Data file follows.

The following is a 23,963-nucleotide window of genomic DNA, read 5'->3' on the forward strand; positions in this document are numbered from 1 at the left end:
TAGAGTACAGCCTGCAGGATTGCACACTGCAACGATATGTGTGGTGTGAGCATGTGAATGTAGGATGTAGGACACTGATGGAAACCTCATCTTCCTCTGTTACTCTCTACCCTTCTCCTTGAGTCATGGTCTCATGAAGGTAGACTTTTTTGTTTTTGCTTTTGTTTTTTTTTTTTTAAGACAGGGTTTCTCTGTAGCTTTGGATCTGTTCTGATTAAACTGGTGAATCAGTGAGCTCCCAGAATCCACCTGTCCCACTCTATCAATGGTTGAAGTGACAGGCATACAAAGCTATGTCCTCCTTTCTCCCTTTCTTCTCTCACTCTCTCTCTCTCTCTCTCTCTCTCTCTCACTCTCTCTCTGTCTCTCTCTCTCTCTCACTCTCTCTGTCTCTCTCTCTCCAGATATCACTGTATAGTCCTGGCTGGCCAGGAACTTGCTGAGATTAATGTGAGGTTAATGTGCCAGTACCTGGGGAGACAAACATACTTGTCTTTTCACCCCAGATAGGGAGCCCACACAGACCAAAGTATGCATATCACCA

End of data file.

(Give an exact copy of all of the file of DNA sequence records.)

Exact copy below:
The following is a 23,963-nucleotide window of genomic DNA, read 5'->3' on the forward strand; positions in this document are numbered from 1 at the left end:
TAGAGTACAGCCTGCAGGATTGCACACTGCAACGATATGTGTGGTGTGAGCATGTGAATGTAGGATGTAGGACACTGATGGAAACCTCATCTTCCTCTGTTACTCTCTACCCTTCTCCTTGAGTCATGGTCTCATGAAGGTAGACTTTTTTGTTTTTGCTTTTGTTTTTTTTTTTTTAAGACAGGGTTTCTCTGTAGCTTTGGATCTGTTCTGATTAAACTGGTGAATCAGTGAGCTCCCAGAATCCACCTGTCCCACTCTATCAATGGTTGAAGTGACAGGCATACAAAGCTATGTCCTCCTTTCTCCCTTTCTTCTCTCACTCTCTCTCTCTCTCTCTCTCTCTCTCTCACTCTCTCTCTGTCTCTCTCTCTCTCTCACTCTCTCTGTCTCTCTCTCTCCAGATATCACTGTATAGTCCTGGCTGGCCAGGAACTTGCTGAGATTAATGTGAGGTTAATGTGCCAGTACCTGGGGAGACAAACATACTTGTCTTTTCACCCCAGATAGGGAGCCCACACAGACCAAAGTATGCATATCACCA